We have learned "et æble'. So, why is it now "en mands æble" instead of "et mands æble"?
Because the article needs accord with man and not with apple=>en mand/ manden. Imagine it was "Two men's apple", there would be two guys and one apple. Same in danish. The genitive works as an article in this case, so to speak.
Thanks, that's a short version of the genitive lesson which followed shortly after I ran into this one :-) As I understand them now, the rules seem similar to the Dutch rules but different from for instance the French ones.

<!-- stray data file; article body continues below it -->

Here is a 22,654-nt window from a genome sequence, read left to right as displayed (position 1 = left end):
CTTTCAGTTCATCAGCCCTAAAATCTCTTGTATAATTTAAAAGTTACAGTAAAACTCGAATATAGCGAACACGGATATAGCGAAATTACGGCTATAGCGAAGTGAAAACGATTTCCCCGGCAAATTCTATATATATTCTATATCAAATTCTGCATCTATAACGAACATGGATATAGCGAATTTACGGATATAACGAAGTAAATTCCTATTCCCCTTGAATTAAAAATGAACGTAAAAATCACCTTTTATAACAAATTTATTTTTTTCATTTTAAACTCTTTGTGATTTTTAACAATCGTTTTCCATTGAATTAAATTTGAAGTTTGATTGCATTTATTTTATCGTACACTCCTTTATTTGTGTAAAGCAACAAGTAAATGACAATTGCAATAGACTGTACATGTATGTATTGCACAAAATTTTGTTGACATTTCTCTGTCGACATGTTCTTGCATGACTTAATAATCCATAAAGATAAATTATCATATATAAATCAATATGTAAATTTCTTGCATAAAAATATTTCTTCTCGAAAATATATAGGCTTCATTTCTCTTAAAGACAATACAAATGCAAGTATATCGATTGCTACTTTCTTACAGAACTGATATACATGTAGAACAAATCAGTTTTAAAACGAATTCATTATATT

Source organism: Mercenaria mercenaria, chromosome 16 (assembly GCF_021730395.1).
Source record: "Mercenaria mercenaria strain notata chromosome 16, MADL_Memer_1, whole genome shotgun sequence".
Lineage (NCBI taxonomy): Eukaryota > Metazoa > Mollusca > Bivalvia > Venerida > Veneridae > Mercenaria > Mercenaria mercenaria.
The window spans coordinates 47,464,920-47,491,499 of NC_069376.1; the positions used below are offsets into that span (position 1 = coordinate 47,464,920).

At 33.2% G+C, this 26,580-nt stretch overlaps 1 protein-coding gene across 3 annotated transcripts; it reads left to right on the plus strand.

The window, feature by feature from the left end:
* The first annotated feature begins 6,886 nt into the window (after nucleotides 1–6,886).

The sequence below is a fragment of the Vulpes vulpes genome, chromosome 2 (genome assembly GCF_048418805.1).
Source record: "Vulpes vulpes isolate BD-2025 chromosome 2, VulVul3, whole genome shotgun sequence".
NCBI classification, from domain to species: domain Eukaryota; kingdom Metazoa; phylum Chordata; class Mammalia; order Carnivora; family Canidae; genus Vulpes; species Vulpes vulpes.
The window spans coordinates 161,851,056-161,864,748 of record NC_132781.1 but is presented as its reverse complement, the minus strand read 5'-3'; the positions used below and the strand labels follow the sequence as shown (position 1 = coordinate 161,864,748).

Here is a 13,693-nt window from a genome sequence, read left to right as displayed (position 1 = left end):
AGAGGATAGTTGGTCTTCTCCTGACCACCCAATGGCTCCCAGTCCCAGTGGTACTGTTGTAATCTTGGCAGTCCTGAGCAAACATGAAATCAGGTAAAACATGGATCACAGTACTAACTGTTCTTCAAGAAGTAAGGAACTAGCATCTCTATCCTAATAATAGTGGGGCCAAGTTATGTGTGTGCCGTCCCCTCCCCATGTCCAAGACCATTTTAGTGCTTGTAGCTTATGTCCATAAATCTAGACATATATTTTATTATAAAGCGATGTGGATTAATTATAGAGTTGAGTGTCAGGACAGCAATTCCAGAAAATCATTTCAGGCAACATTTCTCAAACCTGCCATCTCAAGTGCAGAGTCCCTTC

Yeah, French and Spanish and many other latin languages don't really have a genitive, so both nouns should have their own determinant/article. I guess genitive is common/similar in the germanics.
No genitive in French. I remember when I first learned to use it in German, I was like "Wow, this is so easy!" when compared to the use of aaaallll the determinants in French... And it makes for shorter, clearer ways of saying the same thing...
PMFJI, I can't recall Dutch using a genitive in this way. What rule are you referring to?
no its true in for example in dutch its het kind (the child) and de fiets (the bicycle) if you want to say the child's bicycle you say het kind's fiets and not de kind's fiets idk if there is a specific rule for that (im dutch so it kinda goes naturally ) but i really hope this helps and if not sorry!
"mands" = "(a) man's" "mandens" = "the man's" It's about indefinite and definite article.